Pixel Scroll 9/14 Do Not Ask For Whom The Dice Roll

shelf-1(1) These new bookshelf superheroes appear to save your favorite reads on Colossal:

Created by Artori Design, these fun metal bookshelves give the impression a stealthy superhero is saving your books from certain doom. The sideways version uses a magnet to harmlessly attach the end of the books, while the other model is a wall-mounted floating shelf that gives the impression a caped crusader is giving your books a boost from below. The shelves are currently available through Designboom.

(2) Amazing Stories continues its survey of what’s eligible for the 1941 Retro Hugo Awards with Part 3 – The Cover Artists:

The artists represented on the covers of 1940 run the gamut from the iconically familiar to the obscure:

  • Earle Bergey
  • Jack Binder
  • Hannes Bok
  • Howard V. Brown
  • Margaret Brundage
  • Edd Cartier
  • A. Drake
  • Virgil Finlay
  • Robert Fuqua
  • Gilmore
  • H.R. Hammond
  • CL Hartman
  • M. Isip
  • William Juhre
  • Julian S Krupa & Leo Morey
  • Gabriel Mayorga
  • H.W. McCauley
  • Leo Morey
  • Stockton Mulford
  • Frank R. Paul
  • Ray Quigley
  • Hubert Rogers
  • George Rozen
  • Charles Schneeman
  • J.W. Scott
  • Bob Sherry
  • J. Allen St. John

(3) Yesterday’s installment of Pearls Before Swine has been accused of being a Feghoot.

(4) Mark Ciocco reviews The End of All Things by John Sclazi on Kaedrin Weblog.

The End of All Things When John Scalzi started his little serialized publishing experiment a few years ago with The Human Division, it felt a little like a television series. Each story was self contained and episodic in nature, and Scalzi even went as far as to call each installment an “Episode”. The book (unexpectedly and distressingly) even ended on a cliffhanger, and when he announced the sequel, he did so by saying that it had been “renewed for a second season“. Well, the new season has finally arrived, in the form of The End of All Things.

(5) While I’ve only made one attempt ever to get a blurb for something, I wish I had read John Scalzi’s blurb policy first. He wasn’t the one I asked, but based on what I learned here I would have gone about it differently.

All blurb requests must come through editors/publishers, not authors. This is to avoid me having to tell an author I don’t like their work enough to blurb it. That’s awkward. I will pre-emptively turn down requests from authors. So if you’re an author who wants me to blurb your work, ask your editor to take care of it.

(6) Deidre Kitcher would like to raise $55,000 to make a movie of Star of the Guardians.

Do you love Sci Fi movies?  Well, we’ve secured the rights to the best selling book series “Star of the Guardians” by author Margaret Weis and have a script ready to go!  Our vision for this epic story could be described as “Game of Thrones” meets “Battlestar Galactica”.

Her Indiegogo appeal has 23 days left to run and has raised $4,151 so far.

(7) The R2-D2 themed Boeing 787 Dreamliner rolled out the other day. It will go into service on All Nippon Airways (ANA).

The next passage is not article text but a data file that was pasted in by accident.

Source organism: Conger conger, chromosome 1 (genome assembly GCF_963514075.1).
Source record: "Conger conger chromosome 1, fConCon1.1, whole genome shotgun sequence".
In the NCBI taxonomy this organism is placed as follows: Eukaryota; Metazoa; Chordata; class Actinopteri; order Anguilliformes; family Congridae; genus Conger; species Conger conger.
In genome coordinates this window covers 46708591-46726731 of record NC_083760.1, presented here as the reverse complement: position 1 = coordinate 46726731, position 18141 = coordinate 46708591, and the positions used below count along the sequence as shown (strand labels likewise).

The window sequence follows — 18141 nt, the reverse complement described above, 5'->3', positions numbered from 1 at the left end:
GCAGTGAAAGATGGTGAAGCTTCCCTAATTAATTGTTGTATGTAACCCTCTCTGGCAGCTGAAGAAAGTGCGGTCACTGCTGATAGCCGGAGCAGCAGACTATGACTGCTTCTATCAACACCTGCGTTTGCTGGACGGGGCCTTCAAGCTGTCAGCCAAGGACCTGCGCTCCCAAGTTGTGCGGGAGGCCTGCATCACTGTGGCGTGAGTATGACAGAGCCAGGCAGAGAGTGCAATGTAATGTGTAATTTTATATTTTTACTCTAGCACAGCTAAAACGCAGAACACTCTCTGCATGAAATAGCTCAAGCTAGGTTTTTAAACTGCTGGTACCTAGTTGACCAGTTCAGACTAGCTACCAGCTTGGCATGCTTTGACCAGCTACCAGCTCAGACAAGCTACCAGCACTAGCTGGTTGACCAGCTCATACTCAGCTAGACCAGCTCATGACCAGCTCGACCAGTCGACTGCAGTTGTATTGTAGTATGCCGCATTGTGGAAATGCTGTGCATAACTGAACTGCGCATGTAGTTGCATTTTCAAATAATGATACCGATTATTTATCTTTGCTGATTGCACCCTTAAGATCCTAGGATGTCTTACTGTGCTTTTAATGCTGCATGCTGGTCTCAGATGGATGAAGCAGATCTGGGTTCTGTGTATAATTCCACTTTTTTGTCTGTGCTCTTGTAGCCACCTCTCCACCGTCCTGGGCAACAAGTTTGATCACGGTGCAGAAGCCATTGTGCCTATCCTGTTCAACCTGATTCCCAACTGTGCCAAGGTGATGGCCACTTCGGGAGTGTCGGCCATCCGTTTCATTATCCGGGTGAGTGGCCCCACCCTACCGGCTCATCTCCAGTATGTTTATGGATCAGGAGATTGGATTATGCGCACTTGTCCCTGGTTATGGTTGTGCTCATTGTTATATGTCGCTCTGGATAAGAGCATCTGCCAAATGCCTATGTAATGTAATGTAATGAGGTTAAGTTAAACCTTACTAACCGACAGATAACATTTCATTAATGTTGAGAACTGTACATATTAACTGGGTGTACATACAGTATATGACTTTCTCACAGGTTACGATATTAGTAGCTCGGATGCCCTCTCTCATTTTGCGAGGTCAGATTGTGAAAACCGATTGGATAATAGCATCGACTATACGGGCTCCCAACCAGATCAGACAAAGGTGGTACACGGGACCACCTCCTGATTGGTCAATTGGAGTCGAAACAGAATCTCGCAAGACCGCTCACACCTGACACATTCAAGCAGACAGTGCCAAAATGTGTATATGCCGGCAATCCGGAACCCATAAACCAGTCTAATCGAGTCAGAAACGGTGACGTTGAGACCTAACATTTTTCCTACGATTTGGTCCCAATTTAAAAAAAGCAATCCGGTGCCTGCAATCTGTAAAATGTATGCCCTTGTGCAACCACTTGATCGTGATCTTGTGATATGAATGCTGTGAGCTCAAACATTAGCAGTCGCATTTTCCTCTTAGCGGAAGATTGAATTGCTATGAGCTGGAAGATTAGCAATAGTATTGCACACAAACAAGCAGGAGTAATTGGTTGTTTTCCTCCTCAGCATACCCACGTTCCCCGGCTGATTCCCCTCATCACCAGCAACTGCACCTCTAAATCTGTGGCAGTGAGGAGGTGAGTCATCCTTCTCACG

635776731994890619-star-wars-plane3Star Wars theme music played and Storm Troopers held guard as the hangar doors began to open. Within moments, a Boeing 787 “Dreamliner” painted with likeness of R2-D2 emerged to a cheering crowd at Boeing’s wide-body assembly line facility in Everett.

The airplane featuring images of the loyal droid from the Star Wars franchise belongs to Japanese carrier All Nippon Airways (ANA) and will begin flying paying passengers Oct. 18. The jet’s first revenue flight is scheduled for a run between Tokyo’s Haneda Airport to Vancouver, Canada.

Saturday’s unveiling had been eagerly anticipated by both aviation and Star Wars enthusiasts since plans for the R2-D2-themed Dreamliner were first announced in April.

(8) The Museum of Pinball actually isn’t that far from me – down the road in Banning, CA. I should pay a visit.

Long before video games found their way into the home, arcades across America were filled with the lights and sounds of mechanical pinball machines and the young people who were enamored by them. These machines are now finding their way back into the spotlight in barcades, private collections, and professional pinball tournaments.

They broke the Guinness World Record on January 17 with 331 people playing pinball simultaneously.

And here are some other impressive numbers associated with the museum.

  • 40,000 square feet designated for the first phase of the Museum of Pinball and another 87,000 square feet we’ve already leased to a local business (which we hope to expand to in the future with more pinball and arcade games).
  • 800 pinball machines and arcade games (both vintage and modern).

(9) On this day in history:

According to Martin Grams’ book The Twilight Zone: Unlocking the Door to a Television Classic, the final scene of “Kick the Can” was filmed on September 14, 1961.

[Thanks to Dave Doering, and John King Tarpinian for some of these stories. Title credit to File 770 contributing editor the day Nigel.]


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